The marking of archaeological material, or coding, is the process in which archaeologists identify each of the artifacts discovered at a site through an identifier code which is currently applied manually to each item and which contains the name of the site, the archaeological level at which it was found and an inventory number. This information is essential because it remits to a complex network of data which contextualises each artifact individually.
Manual coding is a routine process which requires much time and effort, and in which many errors exists — in some cases up to 40%. Moreover, with the pass of time the coding becomes unclear and this often may hinder subsequent studies. For this reason an important part of the work done in museums, especially with important artifacts or collection items, consists in recoding the objects.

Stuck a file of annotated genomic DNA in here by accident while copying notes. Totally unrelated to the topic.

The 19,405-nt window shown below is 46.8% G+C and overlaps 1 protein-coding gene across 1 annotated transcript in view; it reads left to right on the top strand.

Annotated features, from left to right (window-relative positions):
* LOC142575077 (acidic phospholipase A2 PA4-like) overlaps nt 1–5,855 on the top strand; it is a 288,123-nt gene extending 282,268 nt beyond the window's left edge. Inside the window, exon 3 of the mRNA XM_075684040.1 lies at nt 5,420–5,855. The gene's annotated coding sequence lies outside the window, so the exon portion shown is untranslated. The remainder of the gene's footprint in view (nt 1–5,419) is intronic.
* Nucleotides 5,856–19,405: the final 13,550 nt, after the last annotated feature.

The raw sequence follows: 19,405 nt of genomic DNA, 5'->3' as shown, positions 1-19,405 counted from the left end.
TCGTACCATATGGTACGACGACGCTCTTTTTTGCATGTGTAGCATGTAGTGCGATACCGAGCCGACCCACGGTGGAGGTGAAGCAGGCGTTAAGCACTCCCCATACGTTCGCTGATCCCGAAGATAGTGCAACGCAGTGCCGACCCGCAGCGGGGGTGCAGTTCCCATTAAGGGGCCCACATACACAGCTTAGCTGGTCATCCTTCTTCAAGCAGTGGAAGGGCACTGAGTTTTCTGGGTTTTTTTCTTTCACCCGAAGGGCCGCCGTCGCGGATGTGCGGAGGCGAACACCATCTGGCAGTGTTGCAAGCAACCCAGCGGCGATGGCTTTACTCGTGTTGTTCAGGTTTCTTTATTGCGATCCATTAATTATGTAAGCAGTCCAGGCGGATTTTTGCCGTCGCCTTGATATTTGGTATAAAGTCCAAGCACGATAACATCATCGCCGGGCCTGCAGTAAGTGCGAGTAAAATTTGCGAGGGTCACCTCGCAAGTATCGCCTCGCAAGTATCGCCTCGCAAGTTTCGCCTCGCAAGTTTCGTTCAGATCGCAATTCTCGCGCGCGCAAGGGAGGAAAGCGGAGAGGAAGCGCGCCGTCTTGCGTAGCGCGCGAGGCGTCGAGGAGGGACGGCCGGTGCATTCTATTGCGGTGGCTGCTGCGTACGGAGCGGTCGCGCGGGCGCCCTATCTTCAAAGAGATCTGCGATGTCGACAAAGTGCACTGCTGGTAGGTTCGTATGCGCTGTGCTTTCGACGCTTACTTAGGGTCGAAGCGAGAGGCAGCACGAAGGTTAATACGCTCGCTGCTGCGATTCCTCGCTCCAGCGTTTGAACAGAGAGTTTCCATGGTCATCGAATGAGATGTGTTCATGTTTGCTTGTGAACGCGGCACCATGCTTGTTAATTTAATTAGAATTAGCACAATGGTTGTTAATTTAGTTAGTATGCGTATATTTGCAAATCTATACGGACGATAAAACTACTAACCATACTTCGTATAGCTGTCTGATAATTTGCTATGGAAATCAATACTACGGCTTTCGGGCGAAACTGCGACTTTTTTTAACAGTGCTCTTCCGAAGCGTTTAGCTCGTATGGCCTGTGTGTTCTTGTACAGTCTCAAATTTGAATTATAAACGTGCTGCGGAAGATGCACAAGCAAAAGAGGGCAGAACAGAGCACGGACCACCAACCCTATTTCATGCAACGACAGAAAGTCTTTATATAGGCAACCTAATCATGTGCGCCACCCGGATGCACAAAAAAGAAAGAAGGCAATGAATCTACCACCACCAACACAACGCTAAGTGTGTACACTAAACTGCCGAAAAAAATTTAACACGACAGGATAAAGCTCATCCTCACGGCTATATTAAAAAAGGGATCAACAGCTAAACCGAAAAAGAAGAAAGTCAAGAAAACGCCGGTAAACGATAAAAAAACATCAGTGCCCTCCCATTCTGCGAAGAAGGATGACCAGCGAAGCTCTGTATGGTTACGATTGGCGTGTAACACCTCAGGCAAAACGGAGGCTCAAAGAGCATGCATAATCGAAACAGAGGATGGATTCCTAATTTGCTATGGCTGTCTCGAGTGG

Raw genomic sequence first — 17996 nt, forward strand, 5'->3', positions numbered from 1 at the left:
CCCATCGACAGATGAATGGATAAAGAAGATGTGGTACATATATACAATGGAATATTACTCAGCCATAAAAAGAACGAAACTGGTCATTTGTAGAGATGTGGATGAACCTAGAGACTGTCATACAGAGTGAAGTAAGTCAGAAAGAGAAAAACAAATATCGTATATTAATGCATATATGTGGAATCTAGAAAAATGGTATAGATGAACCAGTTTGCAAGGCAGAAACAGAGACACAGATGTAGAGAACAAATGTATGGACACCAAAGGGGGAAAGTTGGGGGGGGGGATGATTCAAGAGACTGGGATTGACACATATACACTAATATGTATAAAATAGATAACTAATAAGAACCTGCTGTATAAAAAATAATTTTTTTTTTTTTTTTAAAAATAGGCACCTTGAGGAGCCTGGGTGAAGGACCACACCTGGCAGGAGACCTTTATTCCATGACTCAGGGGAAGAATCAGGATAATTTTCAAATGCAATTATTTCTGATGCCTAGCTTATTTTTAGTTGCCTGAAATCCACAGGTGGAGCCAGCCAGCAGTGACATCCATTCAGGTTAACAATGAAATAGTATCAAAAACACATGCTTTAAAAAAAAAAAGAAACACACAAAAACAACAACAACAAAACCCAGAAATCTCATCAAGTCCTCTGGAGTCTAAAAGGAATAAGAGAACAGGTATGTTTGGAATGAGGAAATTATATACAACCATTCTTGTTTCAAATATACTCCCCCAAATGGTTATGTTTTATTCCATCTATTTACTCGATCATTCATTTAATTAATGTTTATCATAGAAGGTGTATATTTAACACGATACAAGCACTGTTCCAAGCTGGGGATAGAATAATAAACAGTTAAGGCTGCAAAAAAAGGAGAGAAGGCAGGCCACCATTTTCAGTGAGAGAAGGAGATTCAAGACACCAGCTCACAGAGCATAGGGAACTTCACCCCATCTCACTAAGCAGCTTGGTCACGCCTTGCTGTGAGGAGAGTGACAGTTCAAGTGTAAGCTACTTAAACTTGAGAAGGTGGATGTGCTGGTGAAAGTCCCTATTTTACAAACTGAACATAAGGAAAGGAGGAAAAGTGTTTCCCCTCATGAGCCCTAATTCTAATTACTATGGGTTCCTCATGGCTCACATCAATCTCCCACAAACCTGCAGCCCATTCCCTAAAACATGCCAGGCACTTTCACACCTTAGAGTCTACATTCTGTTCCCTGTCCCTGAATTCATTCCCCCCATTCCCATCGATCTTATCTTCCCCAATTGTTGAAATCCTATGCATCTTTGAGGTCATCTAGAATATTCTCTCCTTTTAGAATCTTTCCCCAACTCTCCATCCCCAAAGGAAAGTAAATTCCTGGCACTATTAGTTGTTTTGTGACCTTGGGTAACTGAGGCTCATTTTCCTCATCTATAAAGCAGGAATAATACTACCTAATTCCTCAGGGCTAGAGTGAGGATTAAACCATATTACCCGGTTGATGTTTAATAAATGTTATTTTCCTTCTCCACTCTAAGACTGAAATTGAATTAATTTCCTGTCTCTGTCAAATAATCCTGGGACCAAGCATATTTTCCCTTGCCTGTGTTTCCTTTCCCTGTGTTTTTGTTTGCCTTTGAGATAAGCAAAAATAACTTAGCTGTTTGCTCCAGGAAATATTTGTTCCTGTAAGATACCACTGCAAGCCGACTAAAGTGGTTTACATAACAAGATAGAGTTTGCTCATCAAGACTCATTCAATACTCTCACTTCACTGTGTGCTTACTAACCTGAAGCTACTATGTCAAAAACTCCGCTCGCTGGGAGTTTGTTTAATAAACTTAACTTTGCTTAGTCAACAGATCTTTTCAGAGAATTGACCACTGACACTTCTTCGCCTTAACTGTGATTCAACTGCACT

The CEPAP team has achieved to reduce coding errors to 1% by applying a new digital cataloguing system used in several dig sites to register all types of collections.
Story: Science Daily | Photo: CEPAP-UAB